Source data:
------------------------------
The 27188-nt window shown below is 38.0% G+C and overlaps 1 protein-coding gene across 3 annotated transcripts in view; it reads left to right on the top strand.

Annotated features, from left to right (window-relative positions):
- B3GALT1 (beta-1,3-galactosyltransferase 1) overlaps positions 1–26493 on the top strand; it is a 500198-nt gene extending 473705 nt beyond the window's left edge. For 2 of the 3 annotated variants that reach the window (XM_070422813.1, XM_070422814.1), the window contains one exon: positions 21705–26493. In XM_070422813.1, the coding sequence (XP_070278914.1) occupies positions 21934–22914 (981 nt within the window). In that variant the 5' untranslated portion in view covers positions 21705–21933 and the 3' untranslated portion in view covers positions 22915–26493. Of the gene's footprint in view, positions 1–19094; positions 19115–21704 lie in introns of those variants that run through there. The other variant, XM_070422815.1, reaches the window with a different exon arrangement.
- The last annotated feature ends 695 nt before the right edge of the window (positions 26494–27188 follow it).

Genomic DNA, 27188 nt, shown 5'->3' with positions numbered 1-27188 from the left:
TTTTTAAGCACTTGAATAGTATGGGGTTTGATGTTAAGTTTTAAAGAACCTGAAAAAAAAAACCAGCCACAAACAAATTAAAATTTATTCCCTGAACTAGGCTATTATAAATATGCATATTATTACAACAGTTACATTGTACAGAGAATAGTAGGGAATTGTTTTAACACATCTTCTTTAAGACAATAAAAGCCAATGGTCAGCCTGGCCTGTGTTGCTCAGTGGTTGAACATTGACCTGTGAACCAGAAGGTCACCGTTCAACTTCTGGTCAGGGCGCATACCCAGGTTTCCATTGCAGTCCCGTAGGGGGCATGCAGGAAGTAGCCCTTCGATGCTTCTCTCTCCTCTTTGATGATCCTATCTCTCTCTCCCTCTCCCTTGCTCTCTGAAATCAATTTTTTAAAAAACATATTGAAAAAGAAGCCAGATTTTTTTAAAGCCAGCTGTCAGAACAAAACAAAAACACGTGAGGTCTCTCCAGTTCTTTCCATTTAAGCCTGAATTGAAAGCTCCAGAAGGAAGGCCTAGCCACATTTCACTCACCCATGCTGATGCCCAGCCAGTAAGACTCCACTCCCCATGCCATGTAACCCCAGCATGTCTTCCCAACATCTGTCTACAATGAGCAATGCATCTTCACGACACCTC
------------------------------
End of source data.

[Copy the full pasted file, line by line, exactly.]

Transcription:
The 27188-nt window shown below is 38.0% G+C and overlaps 1 protein-coding gene across 3 annotated transcripts in view; it reads left to right on the top strand.

Annotated features, from left to right (window-relative positions):
- B3GALT1 (beta-1,3-galactosyltransferase 1) overlaps positions 1–26493 on the top strand; it is a 500198-nt gene extending 473705 nt beyond the window's left edge. For 2 of the 3 annotated variants that reach the window (XM_070422813.1, XM_070422814.1), the window contains one exon: positions 21705–26493. In XM_070422813.1, the coding sequence (XP_070278914.1) occupies positions 21934–22914 (981 nt within the window). In that variant the 5' untranslated portion in view covers positions 21705–21933 and the 3' untranslated portion in view covers positions 22915–26493. Of the gene's footprint in view, positions 1–19094; positions 19115–21704 lie in introns of those variants that run through there. The other variant, XM_070422815.1, reaches the window with a different exon arrangement.
- The last annotated feature ends 695 nt before the right edge of the window (positions 26494–27188 follow it).

Genomic DNA, 27188 nt, shown 5'->3' with positions numbered 1-27188 from the left:
TTTTTAAGCACTTGAATAGTATGGGGTTTGATGTTAAGTTTTAAAGAACCTGAAAAAAAAAACCAGCCACAAACAAATTAAAATTTATTCCCTGAACTAGGCTATTATAAATATGCATATTATTACAACAGTTACATTGTACAGAGAATAGTAGGGAATTGTTTTAACACATCTTCTTTAAGACAATAAAAGCCAATGGTCAGCCTGGCCTGTGTTGCTCAGTGGTTGAACATTGACCTGTGAACCAGAAGGTCACCGTTCAACTTCTGGTCAGGGCGCATACCCAGGTTTCCATTGCAGTCCCGTAGGGGGCATGCAGGAAGTAGCCCTTCGATGCTTCTCTCTCCTCTTTGATGATCCTATCTCTCTCTCCCTCTCCCTTGCTCTCTGAAATCAATTTTTTAAAAAACATATTGAAAAAGAAGCCAGATTTTTTTAAAGCCAGCTGTCAGAACAAAACAAAAACACGTGAGGTCTCTCCAGTTCTTTCCATTTAAGCCTGAATTGAAAGCTCCAGAAGGAAGGCCTAGCCACATTTCACTCACCCATGCTGATGCCCAGCCAGTAAGACTCCACTCCCCATGCCATGTAACCCCAGCATGTCTTCCCAACATCTGTCTACAATGAGCAATGCATCTTCACGACACCTC